<img height="1" width="1" style="display:none" src="https://www.facebook.com/tr?id=2171605496452306&amp;ev=PageView&amp;noscript=1">

Latest Stories

Featured Stories

Filter By Categories
Michael Collins
June 27, 2019

What is Aquaculture?

aquaculture

Aquaculture is best described as the cultivation of aquatic animals or organisms for the purpose of controlling conditions as a means for production. The production process varies based on the species that is being farmed. Often, the organisms are comprised of fish, plants and shellfish. Aquaculture is utilized for a myriad of reasons, all serving a specific purpose-mainly consumption. The easiest way to think of aquaculture is to relate it directly to the concept of traditional farming. Instead of sowing the land, the farmer farms the water. Aquaculture refers to a myriad of species, typically living in freshwater conditions. As for species residing strictly in salt water conditions, the technical term is ‘Mariculture.’ Aquaculture has a long and detailed history dating back thousands of years. The concept was introduced as a method to control plants and fish in their natural environments, albeit lakes, rivers, and oceans.

Today, aquaculture has evolved into creating artificial environments and conditions to cultivate plants, fish and shellfish in sustainable tanks on land, as well as in the ocean. With this method, farmers can better control the conditions in which the species exists with less risk of pollution playing a role in production. In terms of the United States’ contribution to aquaculture, it is considered the fastest growing facet of agriculture throughout the nation. The transition from operating strictly near or in waterfronts to land-based tanks has made it easier for farmers to maintain quality as well as safety. With the tank format, water is refreshed and recycled from either a well or the surface, keeping conditions optimal for whatever the tank is holding for cultivation purposes.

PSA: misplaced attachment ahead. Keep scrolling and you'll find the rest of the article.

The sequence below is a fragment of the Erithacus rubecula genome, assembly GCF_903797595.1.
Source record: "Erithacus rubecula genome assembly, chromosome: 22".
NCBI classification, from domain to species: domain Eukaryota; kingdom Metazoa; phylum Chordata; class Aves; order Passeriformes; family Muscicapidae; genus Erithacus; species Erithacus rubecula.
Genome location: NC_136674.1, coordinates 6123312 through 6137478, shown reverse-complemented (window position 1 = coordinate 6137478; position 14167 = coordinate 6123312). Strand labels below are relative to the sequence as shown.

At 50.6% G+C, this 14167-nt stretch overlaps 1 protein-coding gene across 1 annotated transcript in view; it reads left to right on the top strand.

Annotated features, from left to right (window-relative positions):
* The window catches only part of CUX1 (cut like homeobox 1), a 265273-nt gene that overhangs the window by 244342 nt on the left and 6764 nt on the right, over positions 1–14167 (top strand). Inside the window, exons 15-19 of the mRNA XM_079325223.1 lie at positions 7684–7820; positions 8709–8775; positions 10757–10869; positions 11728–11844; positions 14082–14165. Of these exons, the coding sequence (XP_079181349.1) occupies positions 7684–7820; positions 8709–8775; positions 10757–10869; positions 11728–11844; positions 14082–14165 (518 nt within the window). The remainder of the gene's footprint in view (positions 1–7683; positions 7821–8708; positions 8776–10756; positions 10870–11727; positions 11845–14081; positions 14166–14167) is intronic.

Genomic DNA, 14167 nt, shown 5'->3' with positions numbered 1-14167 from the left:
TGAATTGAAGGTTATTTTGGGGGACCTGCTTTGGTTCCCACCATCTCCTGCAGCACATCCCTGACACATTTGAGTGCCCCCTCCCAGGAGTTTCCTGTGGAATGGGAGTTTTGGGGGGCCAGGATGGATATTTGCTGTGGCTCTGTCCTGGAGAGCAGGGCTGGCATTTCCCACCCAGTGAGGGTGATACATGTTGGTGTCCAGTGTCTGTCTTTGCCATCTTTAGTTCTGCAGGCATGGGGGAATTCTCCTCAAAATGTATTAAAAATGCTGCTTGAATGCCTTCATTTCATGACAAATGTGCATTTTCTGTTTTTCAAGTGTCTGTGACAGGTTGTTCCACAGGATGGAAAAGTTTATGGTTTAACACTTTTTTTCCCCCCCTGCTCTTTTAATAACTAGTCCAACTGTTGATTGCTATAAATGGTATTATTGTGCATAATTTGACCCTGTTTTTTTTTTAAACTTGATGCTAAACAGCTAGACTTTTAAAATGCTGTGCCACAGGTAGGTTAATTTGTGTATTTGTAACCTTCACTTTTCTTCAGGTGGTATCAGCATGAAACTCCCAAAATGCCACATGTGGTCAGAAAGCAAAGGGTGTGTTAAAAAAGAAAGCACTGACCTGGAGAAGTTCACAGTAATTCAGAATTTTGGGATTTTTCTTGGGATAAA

A lot of what you buy from the seafood section of your local grocery store is in fact the product of fish farming. Some of the most commonly purchased farm-raised species include trout, salmon, oysters and clams. There has been a noticeable push for aquaculture initiatives in the United States in particular. For example, The National Oceanic and Atmospheric Administration, or NOAA, which is a recognized agency dedicated to aquaculture, has imposed federally mandated guidance and finance for various states with the aim of properly supporting and encouraging the prosperity of aquaculture.

There are plenty of benefits involved with aquaculture, so it isn’t really a surprise that it is rapidly expanding across the nation as a means for seafood production. Seafood is in constant demand, therefore a sustainable and reliable method of producing it is optimal. So, to that end, aquaculture is beneficial from an economic standpoint. However, there are a few challenges attached to aquaculture that should be addressed. The biggest issue fisheries and fish farmers face is trying to keep conditions clean and safe for the organisms living in the tanks. Keeping the water free from feces, chemicals and other contaminants is not easy depending on the system that is in place.

The concept of aquaculture is positive in theory. History has shown us that it is an incredibly effective way to produce the seafood that we enjoy at our local markets. Since aquaculture demands a controlled environment, the margin for error or inefficiency is minimized, which is good for consumers of seafood.

 

Subscribe to the iNECTA Blog: